"We must travel," the reverend continued, "from door to door and church to church." In Philadelphia, with its burgeoning inner-city population, 25,000 people who registered found that their names were absent from the rolls when they went to vote; throughout Pennsylvania the total was 50,000 (100,000 were similarly not processed in North Carolina and Florida). The Quaker State allows no early voting but accepts absentee ballots early, with an excuse. On Election Day, the polls are open from 7 a.m. to 8 p.m., period. The system is archaic, Jackson said. The people need a fuller picture--particularly of the antics that are pulled in swing states such as Michigan, Wisconsin, and North Carolina. In Detroit, 77,000 ballots were distributed in 2016 that were missing the top line of options, the presidential candidates. Trump won the state by 11,000 votes. But we did win Virginia via get-out-the-vote phone calls, noted Andrea Miller, executive director of People Demanding Action. This year, registration there will close on October 16; there is no early voting, nor election-day registration. Thirteen states altogether, including New York and New Jersey, don't have early voting.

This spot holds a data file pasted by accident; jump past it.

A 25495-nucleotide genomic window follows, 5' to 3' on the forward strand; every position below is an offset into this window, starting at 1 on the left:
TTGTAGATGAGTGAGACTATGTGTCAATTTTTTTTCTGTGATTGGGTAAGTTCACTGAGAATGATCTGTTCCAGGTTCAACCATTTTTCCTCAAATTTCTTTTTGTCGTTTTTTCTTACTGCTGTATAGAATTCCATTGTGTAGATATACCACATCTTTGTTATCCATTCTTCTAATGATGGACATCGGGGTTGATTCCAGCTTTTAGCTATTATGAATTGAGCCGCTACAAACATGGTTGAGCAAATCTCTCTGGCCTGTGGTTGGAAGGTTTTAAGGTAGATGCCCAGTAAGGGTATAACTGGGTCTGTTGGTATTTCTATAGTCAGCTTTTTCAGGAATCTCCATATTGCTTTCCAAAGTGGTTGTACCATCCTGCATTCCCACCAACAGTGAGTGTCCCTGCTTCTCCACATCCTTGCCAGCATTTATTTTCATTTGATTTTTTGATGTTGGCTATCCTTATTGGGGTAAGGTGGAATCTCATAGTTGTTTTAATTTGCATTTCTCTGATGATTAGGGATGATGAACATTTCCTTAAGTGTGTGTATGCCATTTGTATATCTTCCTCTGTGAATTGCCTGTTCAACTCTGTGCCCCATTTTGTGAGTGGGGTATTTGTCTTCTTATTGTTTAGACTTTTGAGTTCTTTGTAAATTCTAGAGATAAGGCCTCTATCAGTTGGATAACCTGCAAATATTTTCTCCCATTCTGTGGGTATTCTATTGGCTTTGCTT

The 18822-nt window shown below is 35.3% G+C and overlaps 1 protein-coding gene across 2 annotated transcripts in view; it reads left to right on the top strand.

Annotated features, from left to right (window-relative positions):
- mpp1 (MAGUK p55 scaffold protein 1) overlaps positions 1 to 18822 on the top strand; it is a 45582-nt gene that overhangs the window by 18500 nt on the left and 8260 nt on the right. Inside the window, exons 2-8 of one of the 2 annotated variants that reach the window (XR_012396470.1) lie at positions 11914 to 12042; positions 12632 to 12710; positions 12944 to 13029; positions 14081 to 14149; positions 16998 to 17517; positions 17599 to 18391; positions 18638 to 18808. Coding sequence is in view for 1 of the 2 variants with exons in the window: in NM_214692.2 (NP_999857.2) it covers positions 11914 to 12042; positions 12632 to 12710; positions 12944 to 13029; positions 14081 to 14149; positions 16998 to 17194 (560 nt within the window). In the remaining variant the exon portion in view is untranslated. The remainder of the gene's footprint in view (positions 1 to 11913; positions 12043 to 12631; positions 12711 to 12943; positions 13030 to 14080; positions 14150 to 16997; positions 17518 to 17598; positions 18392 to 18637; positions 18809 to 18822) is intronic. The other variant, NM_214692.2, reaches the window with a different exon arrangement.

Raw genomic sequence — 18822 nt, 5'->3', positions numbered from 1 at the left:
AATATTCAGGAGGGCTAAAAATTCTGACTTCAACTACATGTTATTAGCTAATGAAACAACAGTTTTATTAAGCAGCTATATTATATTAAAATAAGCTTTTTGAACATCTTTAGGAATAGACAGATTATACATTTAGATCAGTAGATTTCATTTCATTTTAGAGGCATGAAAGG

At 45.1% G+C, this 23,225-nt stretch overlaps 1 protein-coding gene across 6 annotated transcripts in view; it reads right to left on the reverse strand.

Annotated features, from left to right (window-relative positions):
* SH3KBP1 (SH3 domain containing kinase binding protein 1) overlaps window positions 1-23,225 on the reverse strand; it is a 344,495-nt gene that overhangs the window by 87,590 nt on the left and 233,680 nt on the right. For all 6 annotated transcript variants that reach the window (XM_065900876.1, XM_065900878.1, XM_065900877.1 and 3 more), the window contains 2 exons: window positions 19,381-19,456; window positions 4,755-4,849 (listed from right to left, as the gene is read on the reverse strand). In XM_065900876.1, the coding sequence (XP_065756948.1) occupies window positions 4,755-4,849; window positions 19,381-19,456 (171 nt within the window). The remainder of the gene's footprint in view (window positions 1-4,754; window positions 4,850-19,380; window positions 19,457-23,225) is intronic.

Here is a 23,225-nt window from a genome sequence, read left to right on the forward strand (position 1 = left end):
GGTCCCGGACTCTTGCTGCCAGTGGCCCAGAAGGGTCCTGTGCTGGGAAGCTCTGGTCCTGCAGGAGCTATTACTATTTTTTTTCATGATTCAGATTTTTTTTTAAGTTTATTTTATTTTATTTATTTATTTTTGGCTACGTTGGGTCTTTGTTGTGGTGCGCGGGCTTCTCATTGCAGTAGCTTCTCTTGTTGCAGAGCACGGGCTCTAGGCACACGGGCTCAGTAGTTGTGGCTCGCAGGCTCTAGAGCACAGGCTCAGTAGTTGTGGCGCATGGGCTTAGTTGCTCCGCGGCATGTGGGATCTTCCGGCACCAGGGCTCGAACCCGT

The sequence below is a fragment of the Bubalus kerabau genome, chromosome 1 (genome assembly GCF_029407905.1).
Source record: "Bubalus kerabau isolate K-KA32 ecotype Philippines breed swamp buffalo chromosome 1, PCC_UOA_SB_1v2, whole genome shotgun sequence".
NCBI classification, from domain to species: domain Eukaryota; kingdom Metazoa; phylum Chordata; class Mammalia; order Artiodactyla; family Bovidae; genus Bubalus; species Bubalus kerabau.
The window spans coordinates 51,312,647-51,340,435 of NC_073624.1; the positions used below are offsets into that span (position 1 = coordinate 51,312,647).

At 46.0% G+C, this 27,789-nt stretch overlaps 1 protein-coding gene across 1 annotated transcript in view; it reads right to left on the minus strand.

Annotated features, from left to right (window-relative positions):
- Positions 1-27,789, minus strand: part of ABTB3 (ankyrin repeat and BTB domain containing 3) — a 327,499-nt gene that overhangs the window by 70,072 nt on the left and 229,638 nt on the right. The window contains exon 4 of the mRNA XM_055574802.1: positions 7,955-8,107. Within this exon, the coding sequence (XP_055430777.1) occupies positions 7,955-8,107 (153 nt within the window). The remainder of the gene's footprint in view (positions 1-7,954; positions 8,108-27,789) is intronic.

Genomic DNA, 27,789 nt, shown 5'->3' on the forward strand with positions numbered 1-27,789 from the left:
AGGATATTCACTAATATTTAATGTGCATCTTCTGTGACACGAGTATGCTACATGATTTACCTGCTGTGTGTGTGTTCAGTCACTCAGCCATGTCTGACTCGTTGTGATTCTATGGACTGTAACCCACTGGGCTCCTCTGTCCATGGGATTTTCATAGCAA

Between 2012 and 2015, fully 285,000 voters were eliminated from rolls throughout the country. All of those in targeted categories should check and re-check their registration status every six months. Georgia in three months purged 700,000 voters via caging but was forced to restore 315,000 of them when the deed was publicized. Not enough.
It is registration time. The first weekend in October is the deadline in many states that don't allow election-day registration (EDR), something most of those qualified to vote don't know. On National Registration Day, September 26, thousands of groups will work to get voters to register and help them in this process.